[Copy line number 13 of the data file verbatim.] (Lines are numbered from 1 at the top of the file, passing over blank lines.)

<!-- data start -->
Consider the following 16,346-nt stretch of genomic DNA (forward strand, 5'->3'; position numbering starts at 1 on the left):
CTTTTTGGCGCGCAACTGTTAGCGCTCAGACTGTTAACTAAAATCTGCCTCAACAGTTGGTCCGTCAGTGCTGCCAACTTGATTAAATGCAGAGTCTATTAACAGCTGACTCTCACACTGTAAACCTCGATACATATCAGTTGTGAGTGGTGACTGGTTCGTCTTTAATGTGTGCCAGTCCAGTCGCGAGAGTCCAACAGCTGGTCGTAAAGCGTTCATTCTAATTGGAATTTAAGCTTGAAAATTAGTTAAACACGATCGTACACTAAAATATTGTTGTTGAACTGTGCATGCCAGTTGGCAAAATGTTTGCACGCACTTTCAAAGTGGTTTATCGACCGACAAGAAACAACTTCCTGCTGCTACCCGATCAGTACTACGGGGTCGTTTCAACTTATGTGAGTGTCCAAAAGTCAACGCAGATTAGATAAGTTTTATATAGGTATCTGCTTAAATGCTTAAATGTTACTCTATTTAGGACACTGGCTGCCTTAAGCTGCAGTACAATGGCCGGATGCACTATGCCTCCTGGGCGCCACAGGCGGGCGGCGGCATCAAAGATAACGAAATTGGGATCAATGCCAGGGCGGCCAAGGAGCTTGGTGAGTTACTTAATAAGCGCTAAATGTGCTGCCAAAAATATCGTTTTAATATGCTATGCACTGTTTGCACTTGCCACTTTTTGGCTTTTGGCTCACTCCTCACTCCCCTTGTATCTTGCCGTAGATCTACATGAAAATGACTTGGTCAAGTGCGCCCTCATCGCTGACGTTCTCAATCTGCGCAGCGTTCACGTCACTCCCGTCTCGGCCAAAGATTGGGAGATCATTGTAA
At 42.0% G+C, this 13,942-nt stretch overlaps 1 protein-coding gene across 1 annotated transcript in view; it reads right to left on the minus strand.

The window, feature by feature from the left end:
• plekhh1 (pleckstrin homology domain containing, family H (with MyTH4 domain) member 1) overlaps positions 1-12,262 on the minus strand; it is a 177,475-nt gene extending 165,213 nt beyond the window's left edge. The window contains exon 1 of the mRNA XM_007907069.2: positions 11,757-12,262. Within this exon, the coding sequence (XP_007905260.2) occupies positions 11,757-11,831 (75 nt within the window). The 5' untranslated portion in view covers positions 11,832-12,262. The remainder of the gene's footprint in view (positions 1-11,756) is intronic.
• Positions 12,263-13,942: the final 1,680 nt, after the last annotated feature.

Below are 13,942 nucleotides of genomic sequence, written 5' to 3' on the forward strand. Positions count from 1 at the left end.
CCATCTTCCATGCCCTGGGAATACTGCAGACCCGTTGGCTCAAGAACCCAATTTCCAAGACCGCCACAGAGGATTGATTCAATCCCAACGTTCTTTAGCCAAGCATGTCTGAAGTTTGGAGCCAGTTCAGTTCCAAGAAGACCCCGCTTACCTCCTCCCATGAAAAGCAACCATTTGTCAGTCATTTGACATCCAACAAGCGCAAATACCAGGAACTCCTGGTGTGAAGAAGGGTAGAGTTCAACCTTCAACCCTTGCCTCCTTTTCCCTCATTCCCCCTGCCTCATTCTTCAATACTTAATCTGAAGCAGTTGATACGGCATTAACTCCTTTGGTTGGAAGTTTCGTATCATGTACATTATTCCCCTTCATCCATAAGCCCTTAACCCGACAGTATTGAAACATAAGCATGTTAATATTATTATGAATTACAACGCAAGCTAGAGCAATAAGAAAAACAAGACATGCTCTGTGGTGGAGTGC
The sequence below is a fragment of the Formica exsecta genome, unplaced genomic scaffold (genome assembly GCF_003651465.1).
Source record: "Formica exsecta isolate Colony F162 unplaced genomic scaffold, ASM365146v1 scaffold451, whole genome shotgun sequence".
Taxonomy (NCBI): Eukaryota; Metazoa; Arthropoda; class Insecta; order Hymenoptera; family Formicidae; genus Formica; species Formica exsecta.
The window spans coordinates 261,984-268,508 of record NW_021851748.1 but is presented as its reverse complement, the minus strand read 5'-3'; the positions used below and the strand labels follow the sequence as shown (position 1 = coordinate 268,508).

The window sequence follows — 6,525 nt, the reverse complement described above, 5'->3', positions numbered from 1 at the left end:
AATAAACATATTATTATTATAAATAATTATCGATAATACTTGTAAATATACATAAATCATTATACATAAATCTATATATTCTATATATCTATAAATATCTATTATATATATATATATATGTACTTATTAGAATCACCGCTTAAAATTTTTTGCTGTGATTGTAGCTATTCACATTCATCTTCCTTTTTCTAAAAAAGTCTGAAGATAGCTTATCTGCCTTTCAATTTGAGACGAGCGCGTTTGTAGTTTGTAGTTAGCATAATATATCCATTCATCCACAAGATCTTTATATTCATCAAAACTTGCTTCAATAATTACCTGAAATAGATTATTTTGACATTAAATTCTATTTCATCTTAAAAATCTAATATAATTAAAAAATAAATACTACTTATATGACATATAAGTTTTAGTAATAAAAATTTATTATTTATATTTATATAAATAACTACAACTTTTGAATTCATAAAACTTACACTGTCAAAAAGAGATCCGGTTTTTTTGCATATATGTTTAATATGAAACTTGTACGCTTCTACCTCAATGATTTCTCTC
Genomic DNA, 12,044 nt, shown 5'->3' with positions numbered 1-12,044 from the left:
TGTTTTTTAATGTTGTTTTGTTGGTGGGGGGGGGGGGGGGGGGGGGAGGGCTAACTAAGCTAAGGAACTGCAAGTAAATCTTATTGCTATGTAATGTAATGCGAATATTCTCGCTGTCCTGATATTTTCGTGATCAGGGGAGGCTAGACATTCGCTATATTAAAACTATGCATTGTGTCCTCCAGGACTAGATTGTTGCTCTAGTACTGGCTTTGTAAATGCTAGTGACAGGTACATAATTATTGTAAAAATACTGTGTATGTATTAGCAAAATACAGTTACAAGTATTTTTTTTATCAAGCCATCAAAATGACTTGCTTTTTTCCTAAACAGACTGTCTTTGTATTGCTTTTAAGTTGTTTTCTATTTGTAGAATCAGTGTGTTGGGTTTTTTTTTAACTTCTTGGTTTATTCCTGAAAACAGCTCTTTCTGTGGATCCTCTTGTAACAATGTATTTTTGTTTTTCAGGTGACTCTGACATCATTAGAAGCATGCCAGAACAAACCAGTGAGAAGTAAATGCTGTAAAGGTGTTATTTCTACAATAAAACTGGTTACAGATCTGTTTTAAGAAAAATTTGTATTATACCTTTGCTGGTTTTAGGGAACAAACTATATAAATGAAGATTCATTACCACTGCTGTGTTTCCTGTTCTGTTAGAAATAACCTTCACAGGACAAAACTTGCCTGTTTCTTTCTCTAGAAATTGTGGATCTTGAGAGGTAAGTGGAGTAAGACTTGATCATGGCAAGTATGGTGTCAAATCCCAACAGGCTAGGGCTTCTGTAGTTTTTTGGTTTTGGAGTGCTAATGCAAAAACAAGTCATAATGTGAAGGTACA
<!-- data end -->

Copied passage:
The window sequence follows — 6,525 nt, the reverse complement described above, 5'->3', positions numbered from 1 at the left end: